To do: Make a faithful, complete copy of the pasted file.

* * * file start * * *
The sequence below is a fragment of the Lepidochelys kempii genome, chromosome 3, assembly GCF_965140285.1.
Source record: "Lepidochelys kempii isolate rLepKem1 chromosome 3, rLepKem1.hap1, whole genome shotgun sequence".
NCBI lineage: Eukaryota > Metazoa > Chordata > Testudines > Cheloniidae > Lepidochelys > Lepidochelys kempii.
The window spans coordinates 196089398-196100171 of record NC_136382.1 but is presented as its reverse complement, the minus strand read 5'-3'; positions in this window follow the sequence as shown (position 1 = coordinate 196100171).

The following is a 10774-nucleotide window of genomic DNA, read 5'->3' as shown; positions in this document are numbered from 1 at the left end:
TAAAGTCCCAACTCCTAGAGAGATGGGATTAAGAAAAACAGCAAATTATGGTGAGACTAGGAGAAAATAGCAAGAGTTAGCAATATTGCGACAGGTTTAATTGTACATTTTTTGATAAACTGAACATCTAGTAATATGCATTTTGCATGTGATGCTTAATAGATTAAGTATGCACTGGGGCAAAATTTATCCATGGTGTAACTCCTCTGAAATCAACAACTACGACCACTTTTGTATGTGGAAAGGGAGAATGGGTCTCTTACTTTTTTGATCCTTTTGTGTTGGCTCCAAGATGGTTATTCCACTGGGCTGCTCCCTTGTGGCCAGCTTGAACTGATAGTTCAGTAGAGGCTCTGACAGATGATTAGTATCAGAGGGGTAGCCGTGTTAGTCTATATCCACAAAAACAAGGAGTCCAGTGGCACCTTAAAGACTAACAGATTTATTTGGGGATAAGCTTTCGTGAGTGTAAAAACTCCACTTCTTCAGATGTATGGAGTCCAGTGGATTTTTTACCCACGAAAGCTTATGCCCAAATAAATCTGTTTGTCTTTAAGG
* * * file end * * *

The sequence below is a fragment of the Lepidochelys kempii genome, chromosome 3, assembly GCF_965140285.1.
Source record: "Lepidochelys kempii isolate rLepKem1 chromosome 3, rLepKem1.hap1, whole genome shotgun sequence".
NCBI lineage: Eukaryota > Metazoa > Chordata > Testudines > Cheloniidae > Lepidochelys > Lepidochelys kempii.
The window spans coordinates 196089398-196100171 of record NC_136382.1 but is presented as its reverse complement, the minus strand read 5'-3'; positions in this window follow the sequence as shown (position 1 = coordinate 196100171).

The following is a 10774-nucleotide window of genomic DNA, read 5'->3' as shown; positions in this document are numbered from 1 at the left end:
TAAAGTCCCAACTCCTAGAGAGATGGGATTAAGAAAAACAGCAAATTATGGTGAGACTAGGAGAAAATAGCAAGAGTTAGCAATATTGCGACAGGTTTAATTGTACATTTTTTGATAAACTGAACATCTAGTAATATGCATTTTGCATGTGATGCTTAATAGATTAAGTATGCACTGGGGCAAAATTTATCCATGGTGTAACTCCTCTGAAATCAACAACTACGACCACTTTTGTATGTGGAAAGGGAGAATGGGTCTCTTACTTTTTTGATCCTTTTGTGTTGGCTCCAAGATGGTTATTCCACTGGGCTGCTCCCTTGTGGCCAGCTTGAACTGATAGTTCAGTAGAGGCTCTGACAGATGATTAGTATCAGAGGGGTAGCCGTGTTAGTCTATATCCACAAAAACAAGGAGTCCAGTGGCACCTTAAAGACTAACAGATTTATTTGGGGATAAGCTTTCGTGAGTGTAAAAACTCCACTTCTTCAGATGTATGGAGTCCAGTGGATTTTTTACCCACGAAAGCTTATGCCCAAATAAATCTGTTTGTCTTTAAGG